Venous thromboembolism in the U.S.

Venous thrombosis (VTE), the formation of blood clots in a vein, is a major health problem for hospitalized patients in the United States.

In the short term, VTE can lead to deep vein thrombosis (DVT), typically in the legs, and pulmonary embolism (PE), which occurs when a piece of the blood clot migrates into an artery of the lungs.

Evidence implicates PE in up to 10 percent of sudden in-hospital deaths. In the long term, VTE can lead to post-thrombotic syndrome (PTS), marked by persistent leg pain, swelling, and cramps, or pulmonary hypertension. Fortunately, such dire complications are easy to avoid through preventive strategies, from compression boots to anti-clotting medications. Unfortunately, inpatients at risk for VTE are routinely overlooked.

To provide a clear, quantitative sense of the scope of this problem, researchers at the University of Massachusetts Medical School and Mayo Clinic College of Medicine set out to estimate the total number of US inpatients at risk for VTE , a crucial figure previously unknown. Their results, which will be published online in the American Journal of Hematology ( support the need for reinforcing established national guidelines for identifying patients at risk for VTE, as well as monitoring compliance with hospital protocols for VTE prevention.

"Our findings suggest that each year, almost one-third of hospitalized patients are at risk of VTE," notes the study's lead author, Dr. Frederick Anderson. "This highlights the magnitude of the US public health risk posed by this potentially preventable condition."

To determine the number of hospitalized patients at 'substantial risk, for developing VTE, Dr. Anderson and his colleagues used criteria defined by the American College of Chest Physicians (ACCP) , widely respected guidelines that have been available to physicians across the country for 15 years. They applied them to the Nationwide Inpatient Sample (NIS), the largest all-payer inpatient care database in the US, containing information on over 8 million hospital stays, for 2003. That year, an estimated 38,220,659 patients were discharged from roughly 6,000 acute-care hospitals. 56 percent of these patients (21, 574, 294 individuals) met the study's inclusion criteria for age and length of hospital stay: two days or more, sufficient time to diagnose and prescribe VTE prevention. Of the study population, 20 percent (7,786,390 individuals) were surgical patients ages 18 and older, and 40 percent (15,161,586 individuals) were patients ages 40 and older hospitalized for a serious medical condition.

When the ACCP criteria for VTE risk were applied to the surgical patients, 44 percent were considered low risk and would not have been candidates for preventative measures.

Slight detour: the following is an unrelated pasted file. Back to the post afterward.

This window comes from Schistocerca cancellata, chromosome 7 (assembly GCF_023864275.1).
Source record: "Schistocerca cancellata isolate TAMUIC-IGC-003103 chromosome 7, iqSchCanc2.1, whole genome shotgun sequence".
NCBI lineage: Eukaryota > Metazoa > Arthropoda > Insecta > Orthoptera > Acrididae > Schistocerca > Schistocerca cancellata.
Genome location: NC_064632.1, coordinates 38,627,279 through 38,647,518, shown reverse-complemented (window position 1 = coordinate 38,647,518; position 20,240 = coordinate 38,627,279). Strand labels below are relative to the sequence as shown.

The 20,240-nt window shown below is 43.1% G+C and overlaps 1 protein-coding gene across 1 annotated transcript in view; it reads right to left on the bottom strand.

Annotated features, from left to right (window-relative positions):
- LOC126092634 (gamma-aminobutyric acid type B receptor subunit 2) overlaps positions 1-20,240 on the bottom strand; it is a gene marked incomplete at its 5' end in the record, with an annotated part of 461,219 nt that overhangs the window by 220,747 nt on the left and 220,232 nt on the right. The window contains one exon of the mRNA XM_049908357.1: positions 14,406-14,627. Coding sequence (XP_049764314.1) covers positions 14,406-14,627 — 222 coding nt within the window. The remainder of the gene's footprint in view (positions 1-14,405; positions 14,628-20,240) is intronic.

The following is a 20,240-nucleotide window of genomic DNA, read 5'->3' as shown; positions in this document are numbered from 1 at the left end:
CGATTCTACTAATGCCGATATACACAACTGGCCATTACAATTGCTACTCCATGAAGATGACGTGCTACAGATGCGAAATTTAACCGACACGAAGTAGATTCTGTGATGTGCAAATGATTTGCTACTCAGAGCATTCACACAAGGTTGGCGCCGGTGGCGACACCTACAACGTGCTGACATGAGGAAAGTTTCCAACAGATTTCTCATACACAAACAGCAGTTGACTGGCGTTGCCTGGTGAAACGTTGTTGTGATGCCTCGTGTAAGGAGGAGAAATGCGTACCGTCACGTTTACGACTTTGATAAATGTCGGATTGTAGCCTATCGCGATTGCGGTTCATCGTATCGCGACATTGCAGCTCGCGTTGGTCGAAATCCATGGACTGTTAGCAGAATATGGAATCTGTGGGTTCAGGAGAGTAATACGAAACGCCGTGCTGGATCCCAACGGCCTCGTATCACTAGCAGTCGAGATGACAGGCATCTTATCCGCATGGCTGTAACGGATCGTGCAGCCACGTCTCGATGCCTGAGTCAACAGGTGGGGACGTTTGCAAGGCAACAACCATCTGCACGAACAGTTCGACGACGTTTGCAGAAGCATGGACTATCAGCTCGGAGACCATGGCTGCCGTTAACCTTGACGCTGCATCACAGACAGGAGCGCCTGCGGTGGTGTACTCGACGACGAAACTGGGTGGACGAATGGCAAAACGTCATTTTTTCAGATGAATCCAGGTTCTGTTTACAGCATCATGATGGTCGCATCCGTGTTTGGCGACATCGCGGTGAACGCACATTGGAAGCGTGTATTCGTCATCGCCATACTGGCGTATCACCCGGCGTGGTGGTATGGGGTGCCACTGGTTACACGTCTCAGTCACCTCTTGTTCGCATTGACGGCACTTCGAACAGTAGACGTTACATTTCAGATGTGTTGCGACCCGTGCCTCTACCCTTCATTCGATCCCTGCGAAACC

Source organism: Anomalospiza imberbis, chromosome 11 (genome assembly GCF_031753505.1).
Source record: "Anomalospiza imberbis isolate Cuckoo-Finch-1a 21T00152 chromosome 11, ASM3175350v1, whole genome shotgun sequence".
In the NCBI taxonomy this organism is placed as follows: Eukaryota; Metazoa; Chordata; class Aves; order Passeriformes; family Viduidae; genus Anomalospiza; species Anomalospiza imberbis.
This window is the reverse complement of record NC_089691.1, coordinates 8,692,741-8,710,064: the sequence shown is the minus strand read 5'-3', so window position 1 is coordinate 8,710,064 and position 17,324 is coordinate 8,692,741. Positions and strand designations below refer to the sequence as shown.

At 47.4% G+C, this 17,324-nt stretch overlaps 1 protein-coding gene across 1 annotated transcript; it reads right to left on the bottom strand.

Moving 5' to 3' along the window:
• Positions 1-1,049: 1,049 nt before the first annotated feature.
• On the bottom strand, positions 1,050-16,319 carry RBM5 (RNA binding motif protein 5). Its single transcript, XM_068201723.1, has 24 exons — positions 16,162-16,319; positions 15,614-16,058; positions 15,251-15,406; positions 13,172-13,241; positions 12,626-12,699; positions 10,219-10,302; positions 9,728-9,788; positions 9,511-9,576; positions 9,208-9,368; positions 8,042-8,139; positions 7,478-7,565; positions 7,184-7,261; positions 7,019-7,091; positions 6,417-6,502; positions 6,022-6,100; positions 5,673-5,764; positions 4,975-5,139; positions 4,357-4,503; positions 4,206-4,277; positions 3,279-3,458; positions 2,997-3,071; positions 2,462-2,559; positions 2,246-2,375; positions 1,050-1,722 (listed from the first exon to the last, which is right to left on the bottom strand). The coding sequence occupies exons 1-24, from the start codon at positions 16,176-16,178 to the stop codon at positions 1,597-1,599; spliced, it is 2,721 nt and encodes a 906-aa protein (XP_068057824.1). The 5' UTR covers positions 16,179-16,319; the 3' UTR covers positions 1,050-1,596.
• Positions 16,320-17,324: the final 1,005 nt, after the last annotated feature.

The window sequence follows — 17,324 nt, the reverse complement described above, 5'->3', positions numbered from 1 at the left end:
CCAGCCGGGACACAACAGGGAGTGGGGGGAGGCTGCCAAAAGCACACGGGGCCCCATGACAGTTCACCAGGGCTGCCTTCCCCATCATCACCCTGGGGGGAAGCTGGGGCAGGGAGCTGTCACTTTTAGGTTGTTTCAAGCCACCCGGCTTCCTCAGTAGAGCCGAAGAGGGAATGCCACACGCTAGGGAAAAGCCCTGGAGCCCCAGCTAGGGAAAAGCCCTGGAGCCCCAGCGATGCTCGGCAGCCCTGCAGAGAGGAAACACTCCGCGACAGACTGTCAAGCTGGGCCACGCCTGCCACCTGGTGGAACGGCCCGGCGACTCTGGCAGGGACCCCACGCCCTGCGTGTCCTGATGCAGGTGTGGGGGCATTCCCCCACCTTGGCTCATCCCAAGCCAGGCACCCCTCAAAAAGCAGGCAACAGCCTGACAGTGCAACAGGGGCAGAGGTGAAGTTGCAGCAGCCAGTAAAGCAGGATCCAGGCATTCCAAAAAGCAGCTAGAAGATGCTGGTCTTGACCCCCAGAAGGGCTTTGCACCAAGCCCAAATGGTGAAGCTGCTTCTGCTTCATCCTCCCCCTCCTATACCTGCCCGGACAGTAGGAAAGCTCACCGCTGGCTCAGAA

However, 15 percent were at moderate risk, 24 percent were at high risk, and 17 percent were at extreme risk of VTE, due to a combination of age, other medical conditions, type of surgery, and prior history of blood clots. In the group hospitalized for reasons other than surgery, 51 percent met the ACCP criteria for VTE risk based on the nature of their illness: heart failure, respiratory failure, pneumonia, cancer, acute myocardial infarction, stroke, trauma, and sepsis among them.

In total, more than 12 million of the approximately 38 million patients discharged from US hospitals in 2003 were at risk of VTE during their hospital stay based on the standard ACCP criteria. From their data, the researchers were unable to gauge what proportion of this staggering number of at-risk patients benefited from therapeutic intervention. Yet, based on numerous reports, Dr. Anderson and his associates speculate that at least half of hospitalized patients at risk for VTE receive no preventative care, and countless suffer the consequence of serious complications, including premature death.

Samuel Z. Goldhaber, MD, Professor of Medicine at Harvard and a cardiovascular specialist with Brigham and Women's Hospital, notes this study's significant contribution toward raising VTE awareness and improving intervention for hospitalized patients. Still, improving inpatient care is only the first step. "VTE risk does not simply evaporate when patients are discharged from hospitals," Dr. Goldhaber drives home, stressing the need to keep outpatients informed of VTE risk, and committed to exercising regularly and following their doctor's prescriptions for preventive measures. "Anderson and his group have defined a broad ,base of the iceberg, of danger," he observes. "However, the fundamental problem is even more profound and goes beyond the millions of hospitalized patients annually that they have identified.


The opinions expressed here are the views of the writer and do not necessarily reflect the views and opinions of News Medical.
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